What is the business model behind Jeddah’s plans for the world’s tallest tower?

Words by Shane McGinley 

“The world’s cities are in the midst of a skyscraper building boom,” is the conclusion of the latest Skyscraper Index from real estate analyst Knight Frank this month.

Skyscrapers — classed as buildings over 350 feet (106 metres) high – are a rising tide in the modern global city, it claims. London has added 23 new skyscrapers since the year 2000, compared to just 17 during the previous four decades.

New York, often considered the birthplace of the skyscraper, added four new towers in 2014 alone and Dubai, which has firmly snatched the title from the Big Apple in recent decades, has built nearly 190 skyscrapers in the last 15 years.

However, while Dubai’s 828-metre, 163-storey Burj Khalifa currently holds the record as the world’s tallest tower, the title will soon move to a rather surprising location: Jeddah in Saudi Arabia.

With construction started in April 2013, Jeddah’s Kingdom Tower is already 14 floors high and is set to be opened in 2018. The brainchild of Saudi billionaire Prince Alwaleed Bin Talal Bin Abdulaziz Al Saud, a massive third of the tower’s $1.2bn construction bill has been spent on what has been described as ‘soft costs’ — the design, research and development — which is considered unheard of in the industry and demonstrates that this tower is indeed more about building an icon rather than building a business plan.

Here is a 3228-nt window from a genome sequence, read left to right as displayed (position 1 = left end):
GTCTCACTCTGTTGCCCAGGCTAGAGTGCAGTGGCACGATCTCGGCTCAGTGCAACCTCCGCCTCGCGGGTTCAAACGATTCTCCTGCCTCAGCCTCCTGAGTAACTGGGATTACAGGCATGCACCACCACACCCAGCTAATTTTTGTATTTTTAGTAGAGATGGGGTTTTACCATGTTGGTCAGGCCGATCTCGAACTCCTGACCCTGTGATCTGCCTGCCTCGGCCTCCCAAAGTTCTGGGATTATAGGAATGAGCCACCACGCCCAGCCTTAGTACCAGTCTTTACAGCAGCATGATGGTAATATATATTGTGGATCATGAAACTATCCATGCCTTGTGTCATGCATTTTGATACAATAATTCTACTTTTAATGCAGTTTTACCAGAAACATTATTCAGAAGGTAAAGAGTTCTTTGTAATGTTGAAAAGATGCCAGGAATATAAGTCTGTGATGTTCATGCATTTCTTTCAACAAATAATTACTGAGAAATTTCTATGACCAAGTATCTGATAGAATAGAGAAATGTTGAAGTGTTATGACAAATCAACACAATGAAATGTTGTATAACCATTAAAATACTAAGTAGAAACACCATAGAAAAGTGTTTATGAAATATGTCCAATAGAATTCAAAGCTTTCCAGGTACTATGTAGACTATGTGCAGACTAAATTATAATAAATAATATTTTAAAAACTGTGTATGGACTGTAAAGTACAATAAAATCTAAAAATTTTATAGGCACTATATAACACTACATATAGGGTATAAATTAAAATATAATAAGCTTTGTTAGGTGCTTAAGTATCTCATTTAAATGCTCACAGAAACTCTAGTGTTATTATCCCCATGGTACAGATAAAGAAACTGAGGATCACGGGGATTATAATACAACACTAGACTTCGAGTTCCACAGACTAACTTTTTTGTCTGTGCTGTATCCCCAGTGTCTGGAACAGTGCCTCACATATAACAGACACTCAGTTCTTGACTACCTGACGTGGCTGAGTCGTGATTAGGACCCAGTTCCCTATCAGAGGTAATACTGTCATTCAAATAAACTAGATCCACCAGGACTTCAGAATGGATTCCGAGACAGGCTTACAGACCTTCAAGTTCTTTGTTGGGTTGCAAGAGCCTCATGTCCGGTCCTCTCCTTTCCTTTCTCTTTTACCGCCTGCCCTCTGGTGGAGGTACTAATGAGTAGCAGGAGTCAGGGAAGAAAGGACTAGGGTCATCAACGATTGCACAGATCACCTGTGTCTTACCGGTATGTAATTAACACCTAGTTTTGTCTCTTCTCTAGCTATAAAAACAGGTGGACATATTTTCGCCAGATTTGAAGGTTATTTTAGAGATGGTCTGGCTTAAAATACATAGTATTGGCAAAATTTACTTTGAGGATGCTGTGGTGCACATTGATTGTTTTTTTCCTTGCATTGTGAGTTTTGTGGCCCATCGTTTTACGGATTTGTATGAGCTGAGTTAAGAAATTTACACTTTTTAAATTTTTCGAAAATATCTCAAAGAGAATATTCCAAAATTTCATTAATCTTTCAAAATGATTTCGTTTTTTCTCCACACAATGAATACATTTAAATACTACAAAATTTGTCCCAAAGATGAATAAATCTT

In the past, New York decided to build upwards because land prices were so steep in the popular Manhattan business district, while Dubai’s Burj Khalifa was designed to be part of its drive to diversify from oil and help be a showcase for the emirate’s drive to attract 20 million visitors a year by the year 2020. Jeddah is hardly short on land, while its observation deck is unlikely to show anything more than sand dunes. So what is the thinking behind Kingdom Tower?

“First of all the tower is the brainchild of His Royal Highness Prince Alwaleed Bin Talal and I think the tower will reposition the city of Jeddah alongside international cities and it will have an icon, it will have a landmark,” says Mounib Hammoud (pictured left), CEO of Jeddah Economic Company (JEC), the company behind the construction and development of Kingdom Tower.

“It is an expression of the ingenuity of people. It is about government and economic growth and economic power. It is a statement to the whole world. In Egypt, when the Pharaohs were powerful they built the pyramids; when Napoleon came back from war he built the Arc de Triomphe and when the church was in Europe it built these huge cathedrals. Today is the time of expressing how our materials are powerful and how our people are intelligent.